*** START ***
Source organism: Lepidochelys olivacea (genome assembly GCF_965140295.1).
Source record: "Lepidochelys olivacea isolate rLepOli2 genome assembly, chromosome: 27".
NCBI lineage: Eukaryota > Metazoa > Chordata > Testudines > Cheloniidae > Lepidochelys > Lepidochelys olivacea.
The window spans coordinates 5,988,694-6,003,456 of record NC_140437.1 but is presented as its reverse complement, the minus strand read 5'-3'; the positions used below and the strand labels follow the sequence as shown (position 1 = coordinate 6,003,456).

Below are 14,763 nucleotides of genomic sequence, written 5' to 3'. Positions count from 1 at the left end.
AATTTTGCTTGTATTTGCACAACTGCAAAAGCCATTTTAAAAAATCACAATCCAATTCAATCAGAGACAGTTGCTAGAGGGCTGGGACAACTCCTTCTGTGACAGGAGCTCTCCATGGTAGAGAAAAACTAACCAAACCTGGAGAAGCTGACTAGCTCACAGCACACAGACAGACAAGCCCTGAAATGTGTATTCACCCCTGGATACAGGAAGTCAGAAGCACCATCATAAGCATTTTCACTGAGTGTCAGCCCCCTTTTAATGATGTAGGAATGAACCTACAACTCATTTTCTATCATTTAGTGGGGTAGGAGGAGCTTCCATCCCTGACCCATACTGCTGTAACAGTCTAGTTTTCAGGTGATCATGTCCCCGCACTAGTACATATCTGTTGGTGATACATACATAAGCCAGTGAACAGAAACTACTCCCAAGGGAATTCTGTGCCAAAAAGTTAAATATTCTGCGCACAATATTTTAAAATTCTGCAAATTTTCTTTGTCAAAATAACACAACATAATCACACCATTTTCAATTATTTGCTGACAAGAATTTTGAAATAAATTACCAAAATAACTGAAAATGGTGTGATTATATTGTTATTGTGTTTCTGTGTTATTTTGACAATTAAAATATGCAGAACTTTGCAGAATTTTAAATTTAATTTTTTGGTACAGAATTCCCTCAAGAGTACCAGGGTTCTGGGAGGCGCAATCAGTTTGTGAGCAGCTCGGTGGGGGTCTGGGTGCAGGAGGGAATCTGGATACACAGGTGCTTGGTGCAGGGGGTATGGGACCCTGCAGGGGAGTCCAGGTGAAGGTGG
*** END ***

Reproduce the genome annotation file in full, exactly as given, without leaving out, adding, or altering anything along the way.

Source organism: Lepidochelys olivacea (genome assembly GCF_965140295.1).
Source record: "Lepidochelys olivacea isolate rLepOli2 genome assembly, chromosome: 27".
NCBI lineage: Eukaryota > Metazoa > Chordata > Testudines > Cheloniidae > Lepidochelys > Lepidochelys olivacea.
The window spans coordinates 5,988,694-6,003,456 of record NC_140437.1 but is presented as its reverse complement, the minus strand read 5'-3'; the positions used below and the strand labels follow the sequence as shown (position 1 = coordinate 6,003,456).

Below are 14,763 nucleotides of genomic sequence, written 5' to 3'. Positions count from 1 at the left end.
AATTTTGCTTGTATTTGCACAACTGCAAAAGCCATTTTAAAAAATCACAATCCAATTCAATCAGAGACAGTTGCTAGAGGGCTGGGACAACTCCTTCTGTGACAGGAGCTCTCCATGGTAGAGAAAAACTAACCAAACCTGGAGAAGCTGACTAGCTCACAGCACACAGACAGACAAGCCCTGAAATGTGTATTCACCCCTGGATACAGGAAGTCAGAAGCACCATCATAAGCATTTTCACTGAGTGTCAGCCCCCTTTTAATGATGTAGGAATGAACCTACAACTCATTTTCTATCATTTAGTGGGGTAGGAGGAGCTTCCATCCCTGACCCATACTGCTGTAACAGTCTAGTTTTCAGGTGATCATGTCCCCGCACTAGTACATATCTGTTGGTGATACATACATAAGCCAGTGAACAGAAACTACTCCCAAGGGAATTCTGTGCCAAAAAGTTAAATATTCTGCGCACAATATTTTAAAATTCTGCAAATTTTCTTTGTCAAAATAACACAACATAATCACACCATTTTCAATTATTTGCTGACAAGAATTTTGAAATAAATTACCAAAATAACTGAAAATGGTGTGATTATATTGTTATTGTGTTTCTGTGTTATTTTGACAATTAAAATATGCAGAACTTTGCAGAATTTTAAATTTAATTTTTTGGTACAGAATTCCCTCAAGAGTACCAGGGTTCTGGGAGGCGCAATCAGTTTGTGAGCAGCTCGGTGGGGGTCTGGGTGCAGGAGGGAATCTGGATACACAGGTGCTTGGTGCAGGGGGTATGGGACCCTGCAGGGGAGTCCAGGTGAAGGTGG